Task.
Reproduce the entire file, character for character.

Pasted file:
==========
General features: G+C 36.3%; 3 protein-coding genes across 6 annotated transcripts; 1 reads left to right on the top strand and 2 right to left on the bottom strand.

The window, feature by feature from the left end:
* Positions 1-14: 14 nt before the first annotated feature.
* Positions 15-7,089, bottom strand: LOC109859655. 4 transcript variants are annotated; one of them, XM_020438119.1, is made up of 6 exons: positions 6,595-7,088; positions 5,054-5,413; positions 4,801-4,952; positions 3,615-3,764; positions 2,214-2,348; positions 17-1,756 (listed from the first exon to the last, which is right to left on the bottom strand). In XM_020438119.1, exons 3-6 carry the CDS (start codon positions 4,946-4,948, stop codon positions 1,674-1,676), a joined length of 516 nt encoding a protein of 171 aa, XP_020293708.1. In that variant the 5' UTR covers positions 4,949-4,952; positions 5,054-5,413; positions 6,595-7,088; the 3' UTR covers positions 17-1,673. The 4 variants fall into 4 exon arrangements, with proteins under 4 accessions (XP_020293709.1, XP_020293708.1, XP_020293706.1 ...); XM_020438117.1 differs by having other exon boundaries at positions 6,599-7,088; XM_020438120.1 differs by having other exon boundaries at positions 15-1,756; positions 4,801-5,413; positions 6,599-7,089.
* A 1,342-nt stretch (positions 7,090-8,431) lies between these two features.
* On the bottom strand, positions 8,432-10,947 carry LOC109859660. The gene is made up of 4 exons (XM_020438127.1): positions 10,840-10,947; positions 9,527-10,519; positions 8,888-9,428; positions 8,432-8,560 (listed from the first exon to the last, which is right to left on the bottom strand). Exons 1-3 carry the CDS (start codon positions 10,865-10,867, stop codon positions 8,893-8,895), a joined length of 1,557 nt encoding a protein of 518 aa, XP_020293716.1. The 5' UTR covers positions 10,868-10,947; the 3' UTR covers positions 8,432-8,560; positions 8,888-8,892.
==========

General features: G+C 36.3%; 3 protein-coding genes across 6 annotated transcripts; 1 reads left to right on the top strand and 2 right to left on the bottom strand.

The window, feature by feature from the left end:
* Positions 1-14: 14 nt before the first annotated feature.
* Positions 15-7,089, bottom strand: LOC109859655. 4 transcript variants are annotated; one of them, XM_020438119.1, is made up of 6 exons: positions 6,595-7,088; positions 5,054-5,413; positions 4,801-4,952; positions 3,615-3,764; positions 2,214-2,348; positions 17-1,756 (listed from the first exon to the last, which is right to left on the bottom strand). In XM_020438119.1, exons 3-6 carry the CDS (start codon positions 4,946-4,948, stop codon positions 1,674-1,676), a joined length of 516 nt encoding a protein of 171 aa, XP_020293708.1. In that variant the 5' UTR covers positions 4,949-4,952; positions 5,054-5,413; positions 6,595-7,088; the 3' UTR covers positions 17-1,673. The 4 variants fall into 4 exon arrangements, with proteins under 4 accessions (XP_020293709.1, XP_020293708.1, XP_020293706.1 ...); XM_020438117.1 differs by having other exon boundaries at positions 6,599-7,088; XM_020438120.1 differs by having other exon boundaries at positions 15-1,756; positions 4,801-5,413; positions 6,599-7,089.
* A 1,342-nt stretch (positions 7,090-8,431) lies between these two features.
* On the bottom strand, positions 8,432-10,947 carry LOC109859660. The gene is made up of 4 exons (XM_020438127.1): positions 10,840-10,947; positions 9,527-10,519; positions 8,888-9,428; positions 8,432-8,560 (listed from the first exon to the last, which is right to left on the bottom strand). Exons 1-3 carry the CDS (start codon positions 10,865-10,867, stop codon positions 8,893-8,895), a joined length of 1,557 nt encoding a protein of 518 aa, XP_020293716.1. The 5' UTR covers positions 10,868-10,947; the 3' UTR covers positions 8,432-8,560; positions 8,888-8,892.